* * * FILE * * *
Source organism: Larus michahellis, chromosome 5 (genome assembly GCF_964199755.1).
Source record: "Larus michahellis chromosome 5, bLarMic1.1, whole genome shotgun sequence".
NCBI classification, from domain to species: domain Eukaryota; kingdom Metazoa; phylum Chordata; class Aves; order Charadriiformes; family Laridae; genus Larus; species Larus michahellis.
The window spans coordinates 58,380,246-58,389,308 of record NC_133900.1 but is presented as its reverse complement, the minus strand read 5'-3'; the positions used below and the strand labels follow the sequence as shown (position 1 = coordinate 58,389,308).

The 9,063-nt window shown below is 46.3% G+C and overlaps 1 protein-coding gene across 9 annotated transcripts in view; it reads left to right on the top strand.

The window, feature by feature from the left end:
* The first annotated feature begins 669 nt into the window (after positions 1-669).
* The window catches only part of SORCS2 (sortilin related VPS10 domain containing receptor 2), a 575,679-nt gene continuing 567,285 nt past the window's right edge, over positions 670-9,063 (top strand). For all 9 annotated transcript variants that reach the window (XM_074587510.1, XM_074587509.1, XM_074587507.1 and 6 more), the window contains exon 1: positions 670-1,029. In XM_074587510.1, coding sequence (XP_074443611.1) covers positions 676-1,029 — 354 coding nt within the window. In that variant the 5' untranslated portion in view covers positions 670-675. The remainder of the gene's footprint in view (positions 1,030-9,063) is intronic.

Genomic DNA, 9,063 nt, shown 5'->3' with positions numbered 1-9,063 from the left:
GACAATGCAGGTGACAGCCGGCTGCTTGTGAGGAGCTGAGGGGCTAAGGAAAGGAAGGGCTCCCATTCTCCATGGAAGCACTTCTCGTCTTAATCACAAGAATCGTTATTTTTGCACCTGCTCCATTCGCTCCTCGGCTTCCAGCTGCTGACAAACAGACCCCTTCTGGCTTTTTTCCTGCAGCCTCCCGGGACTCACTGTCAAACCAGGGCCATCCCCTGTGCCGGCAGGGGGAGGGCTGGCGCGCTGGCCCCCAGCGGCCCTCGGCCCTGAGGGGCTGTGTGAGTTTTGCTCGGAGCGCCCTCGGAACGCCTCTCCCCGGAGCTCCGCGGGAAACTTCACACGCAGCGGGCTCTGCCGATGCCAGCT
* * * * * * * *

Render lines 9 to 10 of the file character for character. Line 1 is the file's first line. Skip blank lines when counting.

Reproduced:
Genomic DNA, 9,063 nt, shown 5'->3' with positions numbered 1-9,063 from the left:
GACAATGCAGGTGACAGCCGGCTGCTTGTGAGGAGCTGAGGGGCTAAGGAAAGGAAGGGCTCCCATTCTCCATGGAAGCACTTCTCGTCTTAATCACAAGAATCGTTATTTTTGCACCTGCTCCATTCGCTCCTCGGCTTCCAGCTGCTGACAAACAGACCCCTTCTGGCTTTTTTCCTGCAGCCTCCCGGGACTCACTGTCAAACCAGGGCCATCCCCTGTGCCGGCAGGGGGAGGGCTGGCGCGCTGGCCCCCAGCGGCCCTCGGCCCTGAGGGGCTGTGTGAGTTTTGCTCGGAGCGCCCTCGGAACGCCTCTCCCCGGAGCTCCGCGGGAAACTTCACACGCAGCGGGCTCTGCCGATGCCAGCT